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Careers After Retail When You Have No College Degree

Careers after retailCareers that heavily employ youth seem to take two distinct paths: retail or food service. High school students flock to positions in restaurants as servers or dishwashers, while retail jobs have kids stocking or selling.

Retail isn't just for first jobs. Many workers stay in retail sales for the long haul, for a multitude of reasons. Some people may have had no desire to go to college, while others balance both school and work. But good things and good feelings sometimes come to an end: It's time to move on.

What happens when you no longer want to work in retail, yet college never happened for you? There IS life after retail. Open one of these many doors and transition from working in retail to a different career.

Why it's A Good Idea to Leave Retail. Now.

Retail is suffering. Stores and malls are closing all over the country. It’s becoming impossible to compete with the online marketplace. Many huge chains are announcing the lowest earnings in years, with their stock and retail sales plummeting. E-commerce sites like eBay and Amazon are destroying any and all competition. Iconic stores such as Radio Shack, Kmart, and J.C. Penney are all shutting doors, displacing many of their salespeople. As anchor stores close and malls head to their demise, fewer consumers are spending money at brick and mortar locations and opting to spend it online and for entertainment purposes instead.

With the state of retail being in the process of a massive transition, and not a good one, it’s time for salespeople to start thinking about their next move. Keep reading to find out how to leave retail behind or change your direction in it.

The Transition From Retail

It’s sort of a big deal when you decide to move from one career—that you have been comfortably settled into for however long—and transition to a new career. Whether it’s still in the retail sector, or it’s something altogether different, it doesn’t matter. It’s a milestone, and one that shouldn’t be taken lightly.

You’ve asked yourself those important questions: Am I ready to move on? Do I know where I want to go from here? Is pursuing this new career a good idea? Am I even interested in this new career or just the idea of it? And you’ve answered yes to all of them. So, here are some preparation pointers for you, as you move from your retail career on to your next adventure.

  • Get your resume ready. Update it, adding all the skills you’ve gained during your time in retail, and make them relevantly wordy to your new career.
  • Network. Get familiar with people in the industry you’re looking to move into. Use LinkedIn to make connections, too. It can be a really great starting point to find out the whos and whats of this new industry.
  • Research the job market. Find out which companies in your realm of interest are hiring. Narrow it down to the ones you think would best suit you and your skills.
  • Have a plan in place. It may take a while to get this new job; make sure you have your affairs in order, in case it takes longer than you anticipated.
  • Have clarity of thought. Be certain you don’t want a career change because you aren’t happy where you’re working. Hating a job doesn’t mean you hate your career. Also, don’t compare your success to others in your age group. Money, as strong of a motivator as it is, does not equate happiness—especially if you’re working in a field that leaves you unsatisfied.
  • Don’t go at it alone. Make sure your support network is ready and that they know what’s ahead. You never know when you’ll need a shoulder or an ear. Be fully aware that you may be in for a bumpy ride, just as much as it may be smooth sailing ahead. You never know!

The Skills You Bring With You

You may or may not recognize this, but during your time working retail, you’ve picked up many soft skills employers want. You should really feel great about these things; there are many people who go through life lacking the skills you acquired. Use these qualities as your key selling points when you update your resume and subsequently go through the interview process.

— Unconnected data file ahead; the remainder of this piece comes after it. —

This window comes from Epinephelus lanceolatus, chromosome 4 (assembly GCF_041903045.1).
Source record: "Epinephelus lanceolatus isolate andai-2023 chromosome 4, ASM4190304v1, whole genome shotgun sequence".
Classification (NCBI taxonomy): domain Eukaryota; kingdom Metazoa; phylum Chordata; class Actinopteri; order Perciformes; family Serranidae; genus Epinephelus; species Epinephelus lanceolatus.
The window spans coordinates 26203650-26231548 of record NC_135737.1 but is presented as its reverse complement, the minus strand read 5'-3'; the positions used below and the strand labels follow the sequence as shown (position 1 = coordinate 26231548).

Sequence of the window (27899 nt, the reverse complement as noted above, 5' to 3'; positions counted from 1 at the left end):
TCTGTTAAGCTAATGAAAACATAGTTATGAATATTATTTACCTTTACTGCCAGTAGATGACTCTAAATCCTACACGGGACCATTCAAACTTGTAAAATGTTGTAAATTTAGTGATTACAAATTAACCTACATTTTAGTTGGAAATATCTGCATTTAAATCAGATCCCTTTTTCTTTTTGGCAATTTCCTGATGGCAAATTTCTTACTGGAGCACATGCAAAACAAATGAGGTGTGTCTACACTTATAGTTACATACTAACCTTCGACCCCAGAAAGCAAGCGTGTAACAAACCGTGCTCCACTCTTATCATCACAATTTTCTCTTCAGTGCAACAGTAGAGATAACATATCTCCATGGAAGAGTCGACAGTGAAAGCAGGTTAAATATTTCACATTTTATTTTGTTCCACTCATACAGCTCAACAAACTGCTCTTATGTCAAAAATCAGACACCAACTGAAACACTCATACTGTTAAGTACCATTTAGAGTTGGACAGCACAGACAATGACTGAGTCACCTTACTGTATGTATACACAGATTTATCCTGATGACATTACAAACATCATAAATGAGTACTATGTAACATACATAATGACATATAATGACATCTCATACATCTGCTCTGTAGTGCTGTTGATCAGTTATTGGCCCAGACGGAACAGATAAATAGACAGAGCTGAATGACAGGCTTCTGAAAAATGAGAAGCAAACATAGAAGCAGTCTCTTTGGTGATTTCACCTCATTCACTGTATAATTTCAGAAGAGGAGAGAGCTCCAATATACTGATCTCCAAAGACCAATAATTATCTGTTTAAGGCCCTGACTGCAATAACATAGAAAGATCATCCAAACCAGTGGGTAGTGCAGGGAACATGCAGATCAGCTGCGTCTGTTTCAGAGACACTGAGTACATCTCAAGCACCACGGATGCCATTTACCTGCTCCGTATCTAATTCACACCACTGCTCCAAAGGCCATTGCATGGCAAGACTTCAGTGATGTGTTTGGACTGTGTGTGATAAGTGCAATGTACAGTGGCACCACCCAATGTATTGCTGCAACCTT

• People are your, well, people: Working retail brings with it loads of socializing. You’ve learned to turn on the charm. You can talk to a brick wall. You can communicate. That’s a huge bonus with many HR people. Whether you move up the retail career ladder or jump on over to a completely different path, communication is a crucial component looked for in employees. And you’ve got that covered.
  • Solving problems is your M.O.: If there’s a problem, yo, you’ll solve it. Working in retail, you had to deal with all types of customers, from angry and aggressive to overly chatty. You know how to ask the right questions, get the right answers, and therefore, solve problems. It’s a skill. And you wear it like a crown.
  • You don’t combust under pressure: Retail workers, especially those who work on straight commission, are under a constant amount of stress. Not to mention, you have to balance a handful of customers at the same time, which can cause anyone some emotional duress. But you’ve got this conquered. Pressure is nothing but something that goes in a tire.
  • You’ve got amazing balance: Retail isn’t a 9-5 Monday through Friday office job. There are night, weekend, and holiday hours that have to be worked. Plus, a house to run, mouths to feed, and sleep to be had. You learned, fairly quickly, how to balance both work and life, even if it was quite delicately.

Skills to List on Your Resume

Chances are, you’re updating your resume to make it attractive for non-retail based companies. It doesn’t have to be difficult to take your past responsibilities and translate them onto your resume. Many of the things you’ve been doing while working in retail easily lend themselves to a variety of jobs. The following is just a basic list of keywords you may want to hit when you’re putting your resume together.

  • Customer service: Retail sales is a customer-facing job; you made sure all was good for your customers, and if it wasn’t, you fixed it.
  • Communication: Because of your retail and customer experience, you are a clear and concise communicator.
  • Team player: Working retail means you’re part of a sales team, moving together toward a common sales goal. You learned quickly how to play well with others, and this will serve you well in every other career you could possibly go into.
  • Attention to detail: You had to pay attention to every single thing happening on the sales floor, plus keep an eye on your customers for their wants and needs. You’re in tune to the smallest of nuances, and this skill needs to be bragged about.
  • Information Technology (IT): You’ve worked with cash registers, computers, and handheld inventory scanners, among other electronic equipment.
  • Numeracy: Making change for customers, handling money for both the store and the customer: It makes you instantly trustworthy.